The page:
Posts Tagged ‘plum’

Spring is here 2010!

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It seems like we have spent months of rain and cold, snow here and there… finally spring has arrived! March gave us one week of fantastic sunshine and a bit of hope until the rain started again. But the temperature is now creeping up and this is told by the many buds on the trees and plants.

Plum Tree Pruning – Take 2

Plum Tree

Plum Tree

Last weekend I had my first go at pruning the plum tree and after a comment from a visitor to the blog it seemed that I had done it all wrong.  Indeed, after taking the good person’s advice and googling “topping off” it became clear that I had make a bit of a mistake with it all.   So today, I revisited the tree and had a go at sorting it out.    Just cutting at will the branches and “topping off” promotes greater amount of new growth on the cut parts and so I suppose you end up with a bit of trouble during the growing season with the bits at the cutting growing a lot faster than elsewhere and possibly resulting in a bit of a uneven tree.

Following my reading up during the week, I tackled all the large branches that I have just left pointing up and took them down to more suitable points in the tree.   My first attempted here again, but hopefully a lot better with the main branches cut way below the rest of the tree meaning new more rapid growth lower down within the tree instead of at the top.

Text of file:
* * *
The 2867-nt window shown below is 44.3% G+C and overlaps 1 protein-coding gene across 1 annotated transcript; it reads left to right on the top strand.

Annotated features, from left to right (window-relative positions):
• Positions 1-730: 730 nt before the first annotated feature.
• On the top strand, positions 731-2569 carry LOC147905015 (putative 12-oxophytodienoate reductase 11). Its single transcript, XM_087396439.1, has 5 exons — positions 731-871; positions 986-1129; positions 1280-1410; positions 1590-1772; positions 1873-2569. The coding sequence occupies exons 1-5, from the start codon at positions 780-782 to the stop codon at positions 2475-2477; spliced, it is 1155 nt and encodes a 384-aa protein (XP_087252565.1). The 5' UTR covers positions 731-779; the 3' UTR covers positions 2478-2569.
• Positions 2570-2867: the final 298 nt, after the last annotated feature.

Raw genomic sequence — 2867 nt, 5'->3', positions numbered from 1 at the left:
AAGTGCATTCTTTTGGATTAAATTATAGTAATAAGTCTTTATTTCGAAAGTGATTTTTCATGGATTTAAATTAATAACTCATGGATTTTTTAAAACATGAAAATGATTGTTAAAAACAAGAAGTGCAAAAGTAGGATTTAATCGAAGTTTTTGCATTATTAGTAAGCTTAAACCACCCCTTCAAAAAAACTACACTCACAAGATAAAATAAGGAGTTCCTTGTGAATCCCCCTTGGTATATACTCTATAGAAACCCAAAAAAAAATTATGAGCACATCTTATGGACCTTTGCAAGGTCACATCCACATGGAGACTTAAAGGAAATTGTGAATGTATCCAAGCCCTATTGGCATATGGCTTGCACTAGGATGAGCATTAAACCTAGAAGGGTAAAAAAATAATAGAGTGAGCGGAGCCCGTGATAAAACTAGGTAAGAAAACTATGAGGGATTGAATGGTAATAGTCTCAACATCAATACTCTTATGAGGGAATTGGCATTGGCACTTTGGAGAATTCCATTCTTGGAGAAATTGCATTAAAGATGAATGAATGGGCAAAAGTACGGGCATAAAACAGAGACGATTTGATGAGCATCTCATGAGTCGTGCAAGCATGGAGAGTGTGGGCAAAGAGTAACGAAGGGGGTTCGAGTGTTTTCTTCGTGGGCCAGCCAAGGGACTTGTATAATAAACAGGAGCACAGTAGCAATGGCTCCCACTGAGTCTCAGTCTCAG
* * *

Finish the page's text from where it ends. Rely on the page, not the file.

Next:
I am not fully sure if I have done it right still, but possibly a better attempt than last week?   Either way, we saved some of the off cuts to make “log pets”.   We have a mixture here, the ones with three eyes or one eyes are not mistakes, they are alien log pets!

Plum Tree Pruning – Take 2

Plum Tree

Plum Tree

Last weekend I had my first go at pruning the plum tree and after a comment from a visitor to the blog it seemed that I had done it all wrong. Indeed, after taking the good person’s advice and googling “topping off” it became clear that I had make a bit of a mistake with it all. So today, I revisited the tree and had a go at sorting it out. Just cutting at will the branches and “topping off” promotes greater amount of new growth on the cut parts and so I suppose you end up with a bit of trouble during the growing season with the bits at the cutting growing a lot faster than elsewhere and possibly resulting in a bit of a uneven tree.

Following my reading up during the week, I tackled all the large branches that I have just left pointing up and took them down to more suitable points in the tree. My first attempted here again, but hopefully a lot better with the main branches cut way below the rest of the tree meaning new more rapid growth lower down within the tree instead of at the top.